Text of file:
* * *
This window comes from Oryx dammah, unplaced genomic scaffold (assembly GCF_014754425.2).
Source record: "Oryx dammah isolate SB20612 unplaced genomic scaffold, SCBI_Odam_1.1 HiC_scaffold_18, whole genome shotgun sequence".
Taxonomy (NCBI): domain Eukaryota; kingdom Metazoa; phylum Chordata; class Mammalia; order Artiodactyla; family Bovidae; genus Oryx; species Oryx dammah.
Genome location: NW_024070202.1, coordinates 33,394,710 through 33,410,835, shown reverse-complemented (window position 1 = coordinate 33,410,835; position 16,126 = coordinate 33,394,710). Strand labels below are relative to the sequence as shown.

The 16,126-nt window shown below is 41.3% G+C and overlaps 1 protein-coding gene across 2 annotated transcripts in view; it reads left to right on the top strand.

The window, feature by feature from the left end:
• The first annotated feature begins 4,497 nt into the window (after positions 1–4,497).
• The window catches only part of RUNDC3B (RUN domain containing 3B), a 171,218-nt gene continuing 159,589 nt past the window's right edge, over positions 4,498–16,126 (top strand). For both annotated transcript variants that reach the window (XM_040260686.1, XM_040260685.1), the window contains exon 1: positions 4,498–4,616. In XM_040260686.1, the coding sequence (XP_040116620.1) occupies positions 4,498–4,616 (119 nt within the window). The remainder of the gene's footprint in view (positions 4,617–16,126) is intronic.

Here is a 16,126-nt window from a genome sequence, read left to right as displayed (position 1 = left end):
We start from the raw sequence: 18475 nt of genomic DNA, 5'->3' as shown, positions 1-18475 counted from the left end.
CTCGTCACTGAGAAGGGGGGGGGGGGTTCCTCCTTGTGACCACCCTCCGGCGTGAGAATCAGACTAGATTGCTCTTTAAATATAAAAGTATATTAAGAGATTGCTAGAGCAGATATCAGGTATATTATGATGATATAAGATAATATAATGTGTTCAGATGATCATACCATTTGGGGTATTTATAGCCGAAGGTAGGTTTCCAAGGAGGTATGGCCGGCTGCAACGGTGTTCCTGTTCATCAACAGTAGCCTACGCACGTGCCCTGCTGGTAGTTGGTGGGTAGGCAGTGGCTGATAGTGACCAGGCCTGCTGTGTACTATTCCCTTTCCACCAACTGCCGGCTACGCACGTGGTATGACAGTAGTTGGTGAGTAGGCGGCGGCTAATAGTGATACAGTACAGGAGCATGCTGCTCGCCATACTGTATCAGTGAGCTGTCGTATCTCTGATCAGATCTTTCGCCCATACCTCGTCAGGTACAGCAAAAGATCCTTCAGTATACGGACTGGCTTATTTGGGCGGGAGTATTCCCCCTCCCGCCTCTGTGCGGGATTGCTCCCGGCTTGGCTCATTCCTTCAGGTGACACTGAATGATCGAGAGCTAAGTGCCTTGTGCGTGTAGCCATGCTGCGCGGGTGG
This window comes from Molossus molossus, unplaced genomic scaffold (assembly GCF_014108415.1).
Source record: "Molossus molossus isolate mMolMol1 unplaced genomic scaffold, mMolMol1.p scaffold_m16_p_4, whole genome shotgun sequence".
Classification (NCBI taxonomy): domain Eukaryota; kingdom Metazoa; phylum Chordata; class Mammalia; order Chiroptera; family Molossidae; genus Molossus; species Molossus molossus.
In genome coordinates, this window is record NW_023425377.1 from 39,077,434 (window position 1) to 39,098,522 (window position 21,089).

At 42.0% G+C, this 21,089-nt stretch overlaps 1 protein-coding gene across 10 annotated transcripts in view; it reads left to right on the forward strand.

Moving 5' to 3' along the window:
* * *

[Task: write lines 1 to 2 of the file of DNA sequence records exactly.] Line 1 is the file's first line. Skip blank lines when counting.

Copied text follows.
This window comes from Oryx dammah, unplaced genomic scaffold (assembly GCF_014754425.2).
Source record: "Oryx dammah isolate SB20612 unplaced genomic scaffold, SCBI_Odam_1.1 HiC_scaffold_18, whole genome shotgun sequence".